With over 25 years of experience in business and leadership and executive development, Morag Barrett is the CEO and Founder of Skye Associates LLC, Denver. Skye Associates is a woman-owned, international leadership development consultancy that is focused on you, your business, and your success. Celebrating their 5th birthday, Skye Associates has provided high impact leadership and management development programs, high performing team and executive coaching to leaders and managers in over 22 countries and on 4 continents. For more information visit http://www.SkyeAssociates.net

4 responses to “How to Avoid Mistakes New (and Experienced) Managers Make

  1. Morag,

    Great article. A lot of the strategic change management work that we do involves moving individuals into new manager roles. To the list of things that new managers must master is Building Credibility.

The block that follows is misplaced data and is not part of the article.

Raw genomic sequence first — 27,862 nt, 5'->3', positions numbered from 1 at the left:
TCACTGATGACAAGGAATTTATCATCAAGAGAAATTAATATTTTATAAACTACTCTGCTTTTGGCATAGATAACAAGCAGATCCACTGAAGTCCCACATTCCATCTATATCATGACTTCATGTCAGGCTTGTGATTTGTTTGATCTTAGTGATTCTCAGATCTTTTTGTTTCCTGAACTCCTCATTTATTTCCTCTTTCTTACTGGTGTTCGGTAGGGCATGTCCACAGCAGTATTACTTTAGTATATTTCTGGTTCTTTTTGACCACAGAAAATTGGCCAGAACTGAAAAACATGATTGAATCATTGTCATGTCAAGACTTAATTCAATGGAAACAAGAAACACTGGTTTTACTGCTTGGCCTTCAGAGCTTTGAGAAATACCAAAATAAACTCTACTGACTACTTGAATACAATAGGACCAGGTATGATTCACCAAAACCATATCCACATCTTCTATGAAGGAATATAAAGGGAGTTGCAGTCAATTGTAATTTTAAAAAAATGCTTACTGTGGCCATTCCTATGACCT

Researchers in the leadership development field have agreed upon an operational definition of credibility: Credibility = Trustworthiness + Expertise.

    Trustworthiness is further defined as a function of 4 qualities: Trustworthiness = Consistency + Shared Perspective + Frequency of Interaction + Behavioral Appropriateness

    Credibility is the cornerstone of a new manager’s success. The following are key questions the new manager should ask him/herself about credibility.

    –With whom do you need to build credibility immediately?
    –What specific strategies are most comfortable for you to use?
    –Is there a way for you to secure an early win—to over-deliver for the organization—in a highly visible way?
    –In a given situation, how can you find out what the expected behavior is? Can you identify anyone who can act as an “interpreter” from time to time by helping you understand specific events in the context of your new culture?

    Jesse D. Jacoby, Managing Director
    Emergent | http://www.EmergentConsultants.com
    jesse@emergentconsultants.com | 303-883-5941

  2. Pingback: How New (and Experienced) Managers Can Support the Change Process « Emergent Insights

  3. This article had given a different perspective to the common issues faced by First time Managers.Really appreciate it..Carry on..

  4. Pingback: How New (and Experienced) Managers Can Support the Change Process | test